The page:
The Virgin and the Bride: Idealized Womanhood in Late Antiquity (Revised)


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Harvard University Press
Publish Date
5.98 X 0.51 X 8.96 inches | 0.56 pounds
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About the Author

Kate Cooper is Senior Lecturer in Early Christianity, University of Manchester.


Cooper's the tension between virginity and marriage as Christian ideals during the rise of the ascetic movement, and her main strength is her insistence that theological debates did not take place in a cultural vacuum but within the parameters set by traditional Graeco-Roman views of sexuality. She goes further than many previous writers on this period in her confident integration of the 'classical' and 'theological' sources; and she is surely right to identify the reluctance of classicists to get mixed up with theologians, the 'anti-intellectual population of religious fanatics', as one of the reasons why interdisciplinary work on church history is still relatively rare...[An] excellent study.--Helen King "Times Literary Supplement "
This book explores the values of marriage and virginity during the centuries in which Rome was changed from a pagan to a Christian empire. Unlike most of the books on this period, this one places literate Romans, instead of Christian polemicists, at the center of the narrative...Cooper makes an unusual and convincing case that [Hellenistic romantic tales] in fact articulate a highly conservative position that placed marriage at the center of civic responsibility...In addition to offering a fresh look at familiar sources (like Plutarch and the Apocryphal Acts), this book shows the historical value of largely ignored sources (such as romantic novels)...A pleasure to read, and full of unusual insights about Rome, literature, power, and gender.--Joyce E. Salisbury "The Historian "
Informed by socio-linguistic theory and well-grounded in social history, Cooper's study sheds considerable new light on the rhetorical processes by which Christianity contributed to the transformation of late ancient society, especially in matters of gender and sexuality...Cooper has established herself as an important voice in the ongoing discussion of asceticism and gender in early Christianity.--David G. Hunter "Catholic Historical Review "
Boy meets girl, boy converts girl, soldiers torture and kill girl--texts about women from late antiquity tell us less about the women who populate them than about the men who wrote them. Cooper argues that the Christian claim to moral superiority via the rejection of marriage--and the replacement of the stock piles of ancient romance novels with Christian plots--were rhetorical rather than descriptive or prescriptive in nature. Yet rhetoric can shape experience. Cooper recognizes that by the fifth and sixth centuries 'the widespread adaptation of Christian literary forms to the uses of the leisured and literate classes resulted in a new, perhaps unprecedented, attention to the problem of how female readers might apprehend the Christian heroines, ' but earlier writings too, whether or not intended for that purpose, did have an impact on 'the self-understanding and behavior of actual women.'--Ruth Mazo Karras "Common Knowledge "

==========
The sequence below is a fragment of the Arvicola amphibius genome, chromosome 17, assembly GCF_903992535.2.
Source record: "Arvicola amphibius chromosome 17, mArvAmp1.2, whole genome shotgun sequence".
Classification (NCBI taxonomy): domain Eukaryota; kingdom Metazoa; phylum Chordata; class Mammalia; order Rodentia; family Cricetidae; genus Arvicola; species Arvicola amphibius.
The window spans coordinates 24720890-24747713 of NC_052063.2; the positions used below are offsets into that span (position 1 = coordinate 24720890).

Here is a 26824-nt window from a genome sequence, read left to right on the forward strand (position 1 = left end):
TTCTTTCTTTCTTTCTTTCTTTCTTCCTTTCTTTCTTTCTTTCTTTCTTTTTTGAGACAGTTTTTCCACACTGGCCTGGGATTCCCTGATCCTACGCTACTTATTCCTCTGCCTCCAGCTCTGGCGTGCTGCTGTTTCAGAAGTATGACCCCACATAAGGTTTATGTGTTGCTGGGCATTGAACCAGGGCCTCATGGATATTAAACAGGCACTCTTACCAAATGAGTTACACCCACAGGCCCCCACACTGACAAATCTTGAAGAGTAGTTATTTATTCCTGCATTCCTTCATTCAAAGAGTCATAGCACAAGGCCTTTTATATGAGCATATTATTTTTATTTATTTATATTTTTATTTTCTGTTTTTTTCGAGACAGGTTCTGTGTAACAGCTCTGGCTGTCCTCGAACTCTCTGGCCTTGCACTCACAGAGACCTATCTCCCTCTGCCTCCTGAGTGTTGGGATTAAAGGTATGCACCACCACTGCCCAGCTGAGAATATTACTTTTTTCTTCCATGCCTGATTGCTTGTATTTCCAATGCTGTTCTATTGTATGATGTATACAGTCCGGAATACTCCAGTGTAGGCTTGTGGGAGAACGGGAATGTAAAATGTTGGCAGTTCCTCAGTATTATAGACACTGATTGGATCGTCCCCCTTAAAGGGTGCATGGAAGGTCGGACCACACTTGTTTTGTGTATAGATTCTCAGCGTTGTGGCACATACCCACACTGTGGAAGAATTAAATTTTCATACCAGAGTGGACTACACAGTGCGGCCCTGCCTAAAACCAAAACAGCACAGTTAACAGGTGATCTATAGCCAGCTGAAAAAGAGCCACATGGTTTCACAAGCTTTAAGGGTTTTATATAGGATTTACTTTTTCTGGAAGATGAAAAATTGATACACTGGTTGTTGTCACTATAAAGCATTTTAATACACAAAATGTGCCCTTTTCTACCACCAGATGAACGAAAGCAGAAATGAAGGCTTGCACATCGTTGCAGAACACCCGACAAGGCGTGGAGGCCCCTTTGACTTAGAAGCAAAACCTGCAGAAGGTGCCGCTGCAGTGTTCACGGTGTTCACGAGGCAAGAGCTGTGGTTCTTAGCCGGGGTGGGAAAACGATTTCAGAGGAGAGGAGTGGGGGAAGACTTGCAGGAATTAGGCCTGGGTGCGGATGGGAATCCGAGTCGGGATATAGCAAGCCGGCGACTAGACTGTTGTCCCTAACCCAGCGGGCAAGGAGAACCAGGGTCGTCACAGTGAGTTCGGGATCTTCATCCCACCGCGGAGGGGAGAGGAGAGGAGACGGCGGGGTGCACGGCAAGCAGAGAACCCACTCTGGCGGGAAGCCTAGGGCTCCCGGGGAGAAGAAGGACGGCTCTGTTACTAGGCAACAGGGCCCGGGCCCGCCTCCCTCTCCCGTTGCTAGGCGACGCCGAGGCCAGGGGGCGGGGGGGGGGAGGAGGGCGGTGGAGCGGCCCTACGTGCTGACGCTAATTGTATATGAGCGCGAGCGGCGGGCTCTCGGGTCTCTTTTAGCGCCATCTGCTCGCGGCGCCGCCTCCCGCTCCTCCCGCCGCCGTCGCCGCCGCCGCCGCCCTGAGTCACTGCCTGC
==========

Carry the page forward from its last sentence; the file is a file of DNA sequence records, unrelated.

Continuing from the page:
This book is an intelligent addition to a growing field of scholarly work which seeks to understand the role(s) and position(s) of women in late antiquity (and the early Christian period) by analyzing the sources using modern techniques, rather than by projecting modern sensibilities into the past. It is possible that some readers outside the English-speaking world will not fully understand what that means, and might be tempted to dismiss the book as 'women's studies'. That would be unfortunate...One can hope that the book's suggestions will be followed up in detail.--Edward J. Mroz "Analecta Bollandiana "
Kate Cooper proposes persuasive ways of looking at virginity and the married state for women from the second century to the sixth...She is good on the novelistic genres, insisting on understanding them.--Paul McKechnie "Ecclesiastical Journal "
A study of one of the phenomena of late antiquity, the cult of virginity...[It is] full of flashes of insight.--Virginia Quarterly Review
This elegant and lucid study seeks to alter the belief among many historians that asceticism played a central role in ancient Christian women's lifestyles and sense of identity. Cooper's narrative takes refreshingly unexpected turns as she leads the reader through diverse texts ranging from Plutarch and hellenistic novels through anti-ascetic literature to Gregory the Great, fictionalized martyrs' tales and a spiritual manual for married women dating from the fifth or sixth century. She also makes astute use of archaeological evidence. Through these fragmentory sources she discerns the honourable figure of the chaste and fruitful Christian wife, whom she seeks to restore as the leading representation of idealized womanhood in Late Antiquity.--Journal of Theological Studies [UK]